The successful candidate will have an understanding of Cochrane editorial process, including peer review. You will provide support to improve the timeliness of review production by re-evaluating the editorial process and working in pilot projects that improve production efficiency, author and editor experience, and review quality. This post will give you the opportunity to consolidate progress made within the CEU and to influence the exploration of mechanisms to separate the development/ support roles from the ‘editorial’/ publishing process in Cochrane groups.

Key accountabilities:

  • Supporting the identification of best practices within the Cochrane community for pilot projects.
  • Helping develop transparent criteria for evaluating the titles, protocols, and reviews to assess suitability for publication/rejection.
  • Participating in pilot projects aiming to make changes to the existing editorial process that could impact on efficiency of review completion.
  • Helping explore, pilot and evaluate alternative processes for the current peer review strategies.

 

The ideal candidate will have:

  • Degree in relevant field or equivalent
  • An understanding of the importance of systematic reviews to clinical decision making
  • Familiarity with Cochrane guidance and standards on the design, conduct and reporting of systematic reviews, including MECIR and GRADE methods.
  • Excellent level IT skills, including Word, Excel and PowerPoint
  • Knowledge and skills relevant to the systematic review process
  • An ability to develop and maintain working relationships with key stakeholders
  • Strong organization and prioritization skills
  • Attention to detail
  • Excellent written and verbal communication skills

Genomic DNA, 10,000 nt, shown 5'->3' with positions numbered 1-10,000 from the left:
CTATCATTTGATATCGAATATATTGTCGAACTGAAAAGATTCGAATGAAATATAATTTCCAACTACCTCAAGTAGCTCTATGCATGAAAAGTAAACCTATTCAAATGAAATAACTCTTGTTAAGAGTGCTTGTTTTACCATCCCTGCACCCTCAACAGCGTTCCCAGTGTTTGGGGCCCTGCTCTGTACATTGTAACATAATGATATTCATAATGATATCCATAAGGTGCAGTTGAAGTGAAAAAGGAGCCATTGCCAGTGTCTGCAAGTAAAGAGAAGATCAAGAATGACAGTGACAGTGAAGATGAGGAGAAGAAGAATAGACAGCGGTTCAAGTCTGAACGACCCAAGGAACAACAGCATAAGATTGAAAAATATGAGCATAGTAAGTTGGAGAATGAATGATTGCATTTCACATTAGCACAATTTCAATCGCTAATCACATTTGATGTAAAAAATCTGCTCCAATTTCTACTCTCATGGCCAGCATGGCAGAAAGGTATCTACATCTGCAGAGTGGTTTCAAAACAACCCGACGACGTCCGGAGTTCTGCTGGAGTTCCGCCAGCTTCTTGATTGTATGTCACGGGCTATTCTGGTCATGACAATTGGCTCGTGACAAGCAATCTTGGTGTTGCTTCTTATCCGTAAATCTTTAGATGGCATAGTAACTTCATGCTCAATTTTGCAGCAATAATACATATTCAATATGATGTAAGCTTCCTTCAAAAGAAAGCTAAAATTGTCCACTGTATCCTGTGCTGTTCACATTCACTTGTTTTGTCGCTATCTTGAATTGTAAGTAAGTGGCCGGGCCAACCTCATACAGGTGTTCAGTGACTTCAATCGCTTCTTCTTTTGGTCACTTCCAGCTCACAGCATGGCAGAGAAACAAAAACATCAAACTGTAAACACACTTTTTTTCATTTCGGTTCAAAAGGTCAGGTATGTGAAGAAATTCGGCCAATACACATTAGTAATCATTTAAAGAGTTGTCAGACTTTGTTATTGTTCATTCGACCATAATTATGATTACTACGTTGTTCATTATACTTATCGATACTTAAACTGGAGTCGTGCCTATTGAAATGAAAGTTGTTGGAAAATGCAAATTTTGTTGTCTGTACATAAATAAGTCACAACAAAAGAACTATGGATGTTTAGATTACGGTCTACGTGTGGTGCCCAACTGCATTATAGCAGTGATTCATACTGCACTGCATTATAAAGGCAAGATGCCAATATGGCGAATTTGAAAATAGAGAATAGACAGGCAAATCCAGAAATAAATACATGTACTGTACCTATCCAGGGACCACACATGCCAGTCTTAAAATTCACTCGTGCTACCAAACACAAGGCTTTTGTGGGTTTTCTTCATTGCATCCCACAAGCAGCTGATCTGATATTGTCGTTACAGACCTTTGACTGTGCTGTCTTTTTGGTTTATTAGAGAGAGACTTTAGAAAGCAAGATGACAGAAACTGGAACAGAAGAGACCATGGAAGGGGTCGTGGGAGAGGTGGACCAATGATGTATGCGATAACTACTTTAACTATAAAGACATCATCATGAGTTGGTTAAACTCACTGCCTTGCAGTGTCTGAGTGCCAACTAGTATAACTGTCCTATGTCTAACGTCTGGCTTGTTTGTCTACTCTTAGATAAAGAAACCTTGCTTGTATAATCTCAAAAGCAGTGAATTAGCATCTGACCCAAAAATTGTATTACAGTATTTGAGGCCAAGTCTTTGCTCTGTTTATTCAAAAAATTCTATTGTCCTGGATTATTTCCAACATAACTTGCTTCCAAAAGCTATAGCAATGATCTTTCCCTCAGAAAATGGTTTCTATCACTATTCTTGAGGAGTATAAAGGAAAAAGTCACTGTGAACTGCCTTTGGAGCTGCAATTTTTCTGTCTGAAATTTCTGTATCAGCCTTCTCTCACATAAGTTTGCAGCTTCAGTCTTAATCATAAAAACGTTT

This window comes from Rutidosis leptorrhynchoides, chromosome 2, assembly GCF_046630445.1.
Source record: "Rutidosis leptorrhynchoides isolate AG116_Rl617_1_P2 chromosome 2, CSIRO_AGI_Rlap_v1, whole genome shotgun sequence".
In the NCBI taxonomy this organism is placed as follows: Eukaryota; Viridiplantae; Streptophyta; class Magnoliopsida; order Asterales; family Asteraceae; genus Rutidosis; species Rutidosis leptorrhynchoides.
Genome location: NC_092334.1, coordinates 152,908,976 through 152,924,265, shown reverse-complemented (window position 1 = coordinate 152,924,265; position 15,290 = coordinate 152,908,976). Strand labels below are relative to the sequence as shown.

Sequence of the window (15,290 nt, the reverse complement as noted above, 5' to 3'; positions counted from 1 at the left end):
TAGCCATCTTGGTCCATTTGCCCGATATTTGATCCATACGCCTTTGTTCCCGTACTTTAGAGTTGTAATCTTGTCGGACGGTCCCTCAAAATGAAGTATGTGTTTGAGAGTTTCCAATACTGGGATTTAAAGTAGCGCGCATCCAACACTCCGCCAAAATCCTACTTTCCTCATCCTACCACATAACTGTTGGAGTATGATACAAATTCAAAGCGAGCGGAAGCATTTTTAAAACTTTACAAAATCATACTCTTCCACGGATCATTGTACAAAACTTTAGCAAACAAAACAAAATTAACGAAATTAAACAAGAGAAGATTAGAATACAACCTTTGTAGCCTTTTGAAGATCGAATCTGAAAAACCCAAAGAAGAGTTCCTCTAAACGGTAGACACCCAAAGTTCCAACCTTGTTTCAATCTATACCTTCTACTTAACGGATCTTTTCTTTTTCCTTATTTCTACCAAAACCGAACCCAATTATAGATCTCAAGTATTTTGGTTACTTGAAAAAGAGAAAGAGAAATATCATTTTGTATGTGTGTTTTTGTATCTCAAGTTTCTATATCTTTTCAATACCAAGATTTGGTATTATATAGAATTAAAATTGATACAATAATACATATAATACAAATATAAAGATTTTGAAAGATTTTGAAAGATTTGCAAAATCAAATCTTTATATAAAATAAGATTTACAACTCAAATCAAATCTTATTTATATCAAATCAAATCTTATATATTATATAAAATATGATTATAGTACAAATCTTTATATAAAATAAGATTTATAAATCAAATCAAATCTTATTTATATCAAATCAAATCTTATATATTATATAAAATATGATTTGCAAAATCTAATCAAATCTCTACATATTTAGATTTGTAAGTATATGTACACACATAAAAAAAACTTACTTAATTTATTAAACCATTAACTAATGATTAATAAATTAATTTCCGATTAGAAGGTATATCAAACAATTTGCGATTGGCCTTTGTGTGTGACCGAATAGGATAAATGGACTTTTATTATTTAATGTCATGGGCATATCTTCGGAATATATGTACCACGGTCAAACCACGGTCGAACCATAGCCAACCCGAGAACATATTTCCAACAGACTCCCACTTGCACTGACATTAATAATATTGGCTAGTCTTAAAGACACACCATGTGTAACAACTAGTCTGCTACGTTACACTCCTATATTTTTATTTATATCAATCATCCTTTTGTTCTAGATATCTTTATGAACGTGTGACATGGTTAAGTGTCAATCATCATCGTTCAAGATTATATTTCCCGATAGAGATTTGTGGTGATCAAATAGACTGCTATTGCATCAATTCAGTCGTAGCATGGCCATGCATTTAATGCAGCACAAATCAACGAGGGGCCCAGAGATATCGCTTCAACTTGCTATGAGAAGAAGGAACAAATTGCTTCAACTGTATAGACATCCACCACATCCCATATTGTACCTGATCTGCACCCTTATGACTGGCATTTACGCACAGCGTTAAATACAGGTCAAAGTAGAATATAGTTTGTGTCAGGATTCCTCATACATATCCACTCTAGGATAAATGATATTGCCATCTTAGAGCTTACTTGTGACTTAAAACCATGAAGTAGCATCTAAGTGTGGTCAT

• Ability to work methodically and accurately
  • A pro-active approach to problem-solving
  • We encourage those who already held an editorial position within Cochrane to apply (e.g. Managing Editor, Co-ordinating Editor, Editorial Assistant, Cochrane Review Group Editors, including scientific, methodological, or statistical editors)

 

Application process

To apply, please email Rachael Wallwork at (recruitment@cochrane.org) with your CV and a covering letter, with “CEU Editor” in the subject line. The covering letter should indicate why you are applying for the post, and how far you meet the requirements for the post outlined in the job description, using specific examples. List your experience, achievements, knowledge, personal qualities and skills which you feel are relevant to the post. You may include paid and unpaid work, work within the home and leisure interests.

Closing date for applications:  1st March 2016

Friday, February 12, 2016 Category: Jobs

Feature Review: Promoting reintegration and reducing harmful behaviours and lifestyles in street-connected children

Thu, 11/02/2016 - 18:03

What services are effective to support street-connected children?